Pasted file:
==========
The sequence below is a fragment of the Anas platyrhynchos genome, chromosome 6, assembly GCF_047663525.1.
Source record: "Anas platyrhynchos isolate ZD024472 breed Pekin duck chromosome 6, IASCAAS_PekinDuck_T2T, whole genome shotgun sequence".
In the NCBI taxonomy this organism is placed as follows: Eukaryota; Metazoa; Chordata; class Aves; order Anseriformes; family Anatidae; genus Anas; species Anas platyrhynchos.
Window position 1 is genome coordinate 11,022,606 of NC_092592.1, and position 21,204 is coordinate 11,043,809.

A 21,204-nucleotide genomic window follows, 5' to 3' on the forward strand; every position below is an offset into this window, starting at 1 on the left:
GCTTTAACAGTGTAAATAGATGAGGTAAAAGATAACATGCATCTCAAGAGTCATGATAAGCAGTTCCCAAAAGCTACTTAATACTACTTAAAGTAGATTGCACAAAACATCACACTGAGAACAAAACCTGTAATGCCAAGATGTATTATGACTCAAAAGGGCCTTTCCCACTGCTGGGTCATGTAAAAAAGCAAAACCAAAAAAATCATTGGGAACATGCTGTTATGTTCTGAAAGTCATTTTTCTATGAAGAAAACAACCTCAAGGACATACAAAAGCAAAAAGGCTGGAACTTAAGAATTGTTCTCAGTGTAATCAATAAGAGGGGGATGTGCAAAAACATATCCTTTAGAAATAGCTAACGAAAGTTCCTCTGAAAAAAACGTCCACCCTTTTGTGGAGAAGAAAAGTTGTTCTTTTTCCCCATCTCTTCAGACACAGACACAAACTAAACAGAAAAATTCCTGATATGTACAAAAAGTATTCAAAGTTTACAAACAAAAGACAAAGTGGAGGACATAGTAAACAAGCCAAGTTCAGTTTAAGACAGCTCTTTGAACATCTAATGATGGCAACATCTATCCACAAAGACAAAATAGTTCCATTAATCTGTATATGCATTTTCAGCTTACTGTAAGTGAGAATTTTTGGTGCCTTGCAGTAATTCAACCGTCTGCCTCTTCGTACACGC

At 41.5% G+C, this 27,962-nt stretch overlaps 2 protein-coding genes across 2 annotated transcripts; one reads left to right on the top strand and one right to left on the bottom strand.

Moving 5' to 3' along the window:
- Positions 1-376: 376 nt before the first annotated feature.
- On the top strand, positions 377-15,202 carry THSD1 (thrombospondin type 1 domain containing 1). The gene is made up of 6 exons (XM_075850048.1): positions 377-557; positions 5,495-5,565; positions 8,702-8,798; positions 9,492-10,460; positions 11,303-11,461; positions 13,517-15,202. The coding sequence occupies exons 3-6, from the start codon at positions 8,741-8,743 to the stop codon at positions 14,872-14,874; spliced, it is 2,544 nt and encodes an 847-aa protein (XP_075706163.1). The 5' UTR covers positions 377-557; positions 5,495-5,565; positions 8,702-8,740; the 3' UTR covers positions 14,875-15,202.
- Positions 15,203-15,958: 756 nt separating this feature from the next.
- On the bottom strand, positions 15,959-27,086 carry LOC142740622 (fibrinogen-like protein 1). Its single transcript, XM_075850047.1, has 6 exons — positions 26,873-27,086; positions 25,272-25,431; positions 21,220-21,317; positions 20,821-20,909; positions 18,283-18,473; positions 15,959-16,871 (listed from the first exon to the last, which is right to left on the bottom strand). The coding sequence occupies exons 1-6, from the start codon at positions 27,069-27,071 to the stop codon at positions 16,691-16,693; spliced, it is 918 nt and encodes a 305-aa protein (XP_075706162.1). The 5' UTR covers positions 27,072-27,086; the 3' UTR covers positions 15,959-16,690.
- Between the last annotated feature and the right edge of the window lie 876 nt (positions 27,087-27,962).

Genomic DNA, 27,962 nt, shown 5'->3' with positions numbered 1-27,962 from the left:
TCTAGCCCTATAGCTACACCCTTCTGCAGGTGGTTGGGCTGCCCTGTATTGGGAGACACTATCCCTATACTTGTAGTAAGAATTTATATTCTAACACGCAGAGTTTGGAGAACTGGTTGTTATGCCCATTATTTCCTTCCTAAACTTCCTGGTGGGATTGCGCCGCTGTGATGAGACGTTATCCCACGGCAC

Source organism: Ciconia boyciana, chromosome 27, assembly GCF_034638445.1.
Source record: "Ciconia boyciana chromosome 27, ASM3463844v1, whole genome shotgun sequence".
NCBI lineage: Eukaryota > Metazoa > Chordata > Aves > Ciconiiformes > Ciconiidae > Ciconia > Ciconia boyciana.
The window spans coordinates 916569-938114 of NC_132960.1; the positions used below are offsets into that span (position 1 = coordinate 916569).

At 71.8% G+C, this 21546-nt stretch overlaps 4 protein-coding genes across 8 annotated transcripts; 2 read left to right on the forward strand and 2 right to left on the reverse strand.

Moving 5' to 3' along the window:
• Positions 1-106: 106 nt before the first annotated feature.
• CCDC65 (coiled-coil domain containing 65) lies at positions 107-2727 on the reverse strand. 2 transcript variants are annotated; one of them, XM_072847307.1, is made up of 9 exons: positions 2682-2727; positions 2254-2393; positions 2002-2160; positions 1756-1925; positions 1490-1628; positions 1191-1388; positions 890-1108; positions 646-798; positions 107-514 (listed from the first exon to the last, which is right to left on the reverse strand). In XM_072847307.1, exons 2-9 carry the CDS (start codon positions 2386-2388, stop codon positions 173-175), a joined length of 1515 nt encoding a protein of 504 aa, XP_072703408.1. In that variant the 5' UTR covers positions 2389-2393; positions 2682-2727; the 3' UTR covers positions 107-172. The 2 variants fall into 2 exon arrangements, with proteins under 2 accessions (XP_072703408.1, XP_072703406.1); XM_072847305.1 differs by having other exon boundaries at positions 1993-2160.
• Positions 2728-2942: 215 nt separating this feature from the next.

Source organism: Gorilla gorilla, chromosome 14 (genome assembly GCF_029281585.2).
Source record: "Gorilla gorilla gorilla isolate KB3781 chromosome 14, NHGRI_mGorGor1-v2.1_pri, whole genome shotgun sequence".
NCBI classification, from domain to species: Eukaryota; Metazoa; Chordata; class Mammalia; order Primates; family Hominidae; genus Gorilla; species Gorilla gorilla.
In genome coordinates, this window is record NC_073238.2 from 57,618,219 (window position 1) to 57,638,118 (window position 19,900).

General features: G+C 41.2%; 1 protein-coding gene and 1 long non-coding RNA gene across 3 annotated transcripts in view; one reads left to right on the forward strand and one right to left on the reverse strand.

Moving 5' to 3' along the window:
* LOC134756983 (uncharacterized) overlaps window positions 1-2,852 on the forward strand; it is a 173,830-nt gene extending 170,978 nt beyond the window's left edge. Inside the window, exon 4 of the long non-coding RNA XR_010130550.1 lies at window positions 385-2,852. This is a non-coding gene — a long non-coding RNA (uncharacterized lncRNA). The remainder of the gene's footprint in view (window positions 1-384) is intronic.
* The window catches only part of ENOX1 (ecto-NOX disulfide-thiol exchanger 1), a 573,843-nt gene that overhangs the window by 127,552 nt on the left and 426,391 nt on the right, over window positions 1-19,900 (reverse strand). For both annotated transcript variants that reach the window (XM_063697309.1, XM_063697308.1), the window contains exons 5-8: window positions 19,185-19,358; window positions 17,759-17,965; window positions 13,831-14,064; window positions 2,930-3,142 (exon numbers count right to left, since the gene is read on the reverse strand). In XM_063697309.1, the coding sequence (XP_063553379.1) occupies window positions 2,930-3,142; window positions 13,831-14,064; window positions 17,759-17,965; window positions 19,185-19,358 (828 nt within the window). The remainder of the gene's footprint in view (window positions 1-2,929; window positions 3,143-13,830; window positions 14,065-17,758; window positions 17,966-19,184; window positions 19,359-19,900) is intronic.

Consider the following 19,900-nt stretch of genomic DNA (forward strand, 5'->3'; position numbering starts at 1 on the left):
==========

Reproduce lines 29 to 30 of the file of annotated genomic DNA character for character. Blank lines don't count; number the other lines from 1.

General features: G+C 41.2%; 1 protein-coding gene and 1 long non-coding RNA gene across 3 annotated transcripts in view; one reads left to right on the forward strand and one right to left on the reverse strand.

Moving 5' to 3' along the window: